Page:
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Have you tried Netwrix Account Lockout Examiner
It will give you a starting point....
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by:Dan Pope
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Sorry Netwrix does not give me the information that I need.
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Aaron Tomosky earned 250 total points (awarded by participants)
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Yup, with the newer SSL rdp security you don't get ip addresses in the rds logs, super annoying.

Here is some good advice from a similar question:
1. Change your rdp port
2. If you lower security to force the old method you get ip addresses in the rdp logs
https://www.experts-exchange.com/questions/27780653/RDP-brute-force-attempts.html

There is a way to live corollate failed attempts with an IP address by looking up a different event id but it's hard after the fact to corollate them.
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by:Brian B
Brian B earned 125 total points (awarded by participants)
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I would really recommend finding some way to do this besides leaving port 3389 open. Perhaps LogMeIn or Team Viewer or an app that manages the connection for you? Otherwise, publish the remote desktop on a different port on your firewall and then forward that port to 3389 on your server.
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Expert Comment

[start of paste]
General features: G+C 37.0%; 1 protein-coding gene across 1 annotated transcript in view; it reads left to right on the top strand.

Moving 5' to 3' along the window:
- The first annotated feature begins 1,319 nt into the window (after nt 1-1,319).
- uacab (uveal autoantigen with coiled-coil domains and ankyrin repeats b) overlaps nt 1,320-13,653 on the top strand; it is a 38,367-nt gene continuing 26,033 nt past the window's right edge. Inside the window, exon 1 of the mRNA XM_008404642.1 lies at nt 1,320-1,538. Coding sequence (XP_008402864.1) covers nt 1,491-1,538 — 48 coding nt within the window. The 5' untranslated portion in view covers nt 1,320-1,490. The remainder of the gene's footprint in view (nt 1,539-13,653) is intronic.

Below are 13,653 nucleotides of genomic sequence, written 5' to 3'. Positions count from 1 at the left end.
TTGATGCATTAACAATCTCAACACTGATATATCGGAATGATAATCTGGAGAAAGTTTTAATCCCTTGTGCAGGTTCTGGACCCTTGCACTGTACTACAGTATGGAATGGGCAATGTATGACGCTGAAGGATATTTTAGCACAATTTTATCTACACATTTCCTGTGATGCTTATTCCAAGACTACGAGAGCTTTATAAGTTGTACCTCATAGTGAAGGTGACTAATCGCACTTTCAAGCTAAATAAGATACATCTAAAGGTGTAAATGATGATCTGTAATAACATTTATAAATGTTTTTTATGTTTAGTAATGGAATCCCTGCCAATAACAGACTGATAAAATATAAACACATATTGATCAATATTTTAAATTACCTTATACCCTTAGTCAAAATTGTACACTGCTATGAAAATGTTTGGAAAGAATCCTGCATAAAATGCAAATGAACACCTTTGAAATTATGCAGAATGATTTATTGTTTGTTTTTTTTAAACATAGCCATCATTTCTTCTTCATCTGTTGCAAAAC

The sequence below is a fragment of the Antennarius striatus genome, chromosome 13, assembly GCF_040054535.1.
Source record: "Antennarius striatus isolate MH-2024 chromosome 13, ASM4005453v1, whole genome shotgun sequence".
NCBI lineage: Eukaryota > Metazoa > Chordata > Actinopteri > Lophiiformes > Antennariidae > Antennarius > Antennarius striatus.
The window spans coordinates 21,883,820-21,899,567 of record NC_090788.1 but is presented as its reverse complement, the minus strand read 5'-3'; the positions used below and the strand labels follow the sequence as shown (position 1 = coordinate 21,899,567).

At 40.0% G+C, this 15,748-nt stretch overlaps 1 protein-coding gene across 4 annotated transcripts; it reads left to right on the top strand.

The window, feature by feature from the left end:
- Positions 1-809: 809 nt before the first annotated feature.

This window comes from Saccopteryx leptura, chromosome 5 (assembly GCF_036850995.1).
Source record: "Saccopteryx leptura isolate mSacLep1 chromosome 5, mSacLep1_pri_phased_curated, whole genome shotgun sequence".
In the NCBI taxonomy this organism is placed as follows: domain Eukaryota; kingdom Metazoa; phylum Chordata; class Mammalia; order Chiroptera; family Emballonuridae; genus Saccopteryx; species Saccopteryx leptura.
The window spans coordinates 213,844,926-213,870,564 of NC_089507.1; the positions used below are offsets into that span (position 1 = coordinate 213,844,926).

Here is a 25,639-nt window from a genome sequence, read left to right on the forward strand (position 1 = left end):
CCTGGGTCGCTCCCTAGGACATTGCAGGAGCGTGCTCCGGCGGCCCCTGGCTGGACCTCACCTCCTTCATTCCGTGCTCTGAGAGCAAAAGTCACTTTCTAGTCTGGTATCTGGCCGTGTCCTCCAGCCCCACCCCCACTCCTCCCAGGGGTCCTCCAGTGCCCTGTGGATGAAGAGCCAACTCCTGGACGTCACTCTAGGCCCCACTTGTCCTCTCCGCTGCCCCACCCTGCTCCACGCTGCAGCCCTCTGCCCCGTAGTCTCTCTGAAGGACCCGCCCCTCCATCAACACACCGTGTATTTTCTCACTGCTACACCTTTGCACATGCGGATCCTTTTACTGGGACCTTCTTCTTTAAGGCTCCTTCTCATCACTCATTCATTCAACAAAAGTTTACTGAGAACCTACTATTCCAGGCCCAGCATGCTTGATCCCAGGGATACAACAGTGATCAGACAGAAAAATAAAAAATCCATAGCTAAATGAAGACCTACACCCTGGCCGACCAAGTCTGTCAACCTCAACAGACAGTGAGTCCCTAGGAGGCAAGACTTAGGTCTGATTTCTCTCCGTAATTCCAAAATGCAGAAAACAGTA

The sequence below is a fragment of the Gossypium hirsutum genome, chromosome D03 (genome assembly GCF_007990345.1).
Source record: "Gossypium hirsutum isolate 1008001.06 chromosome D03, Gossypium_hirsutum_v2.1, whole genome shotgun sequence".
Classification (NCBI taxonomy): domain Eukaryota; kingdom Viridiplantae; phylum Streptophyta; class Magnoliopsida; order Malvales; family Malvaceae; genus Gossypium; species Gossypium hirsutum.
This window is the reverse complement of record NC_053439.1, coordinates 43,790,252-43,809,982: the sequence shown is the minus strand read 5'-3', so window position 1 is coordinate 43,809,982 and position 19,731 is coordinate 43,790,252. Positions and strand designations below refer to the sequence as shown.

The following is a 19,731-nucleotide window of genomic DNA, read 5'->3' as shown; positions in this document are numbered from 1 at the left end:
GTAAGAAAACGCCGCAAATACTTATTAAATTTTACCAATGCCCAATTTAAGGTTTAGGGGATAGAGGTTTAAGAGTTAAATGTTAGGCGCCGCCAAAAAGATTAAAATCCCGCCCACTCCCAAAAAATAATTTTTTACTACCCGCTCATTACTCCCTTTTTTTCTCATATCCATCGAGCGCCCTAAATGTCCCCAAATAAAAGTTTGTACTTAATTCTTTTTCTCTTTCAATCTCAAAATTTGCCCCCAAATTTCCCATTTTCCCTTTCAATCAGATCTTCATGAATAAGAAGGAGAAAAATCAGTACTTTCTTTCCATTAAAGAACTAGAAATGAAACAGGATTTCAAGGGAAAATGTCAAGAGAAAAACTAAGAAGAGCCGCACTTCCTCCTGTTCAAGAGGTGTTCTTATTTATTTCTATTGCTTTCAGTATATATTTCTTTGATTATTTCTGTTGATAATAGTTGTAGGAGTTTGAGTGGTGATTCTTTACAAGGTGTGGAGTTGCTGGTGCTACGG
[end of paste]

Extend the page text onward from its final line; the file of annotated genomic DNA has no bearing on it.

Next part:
by:huacat
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Try to check event logs from eventviewer, expand the node to
Applications & Services log -> Microsoft -> Windows -> TerminalServices-RemoteConnectionManager -> Operational

Try to check if it log the IP address for failed login activity.
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by:Brian B
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Hi Dan. Can you please let us know how this is going? I see you have been logging in, so some feedback to indicate if any of the advice our volunteer experts have given is useful.

One of the bigger concerns is to see if someone is trying to hack into your system from outside. Check your firewall logs for traffic going to this server.

I have also added some topics to your question that are more related to the problem. I also removed windows XP since it is not relevant. Hopefully this will bring the question to the attention of more experts.
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by:Dan Pope
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To brian
thank you this issue and you'als remarks have been move up the executive chain. Since fixing this issue seems to be a process shift from the way things were been done.
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by:Brian B
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Thanks for the update. If you consider this question to be solved, please don't forget to accept the answers that helped you.
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by:Aaron Tomosky
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Good attempts at finding the IP address, and more importantly good suggestions for stopping future attacks or at least being able to log them.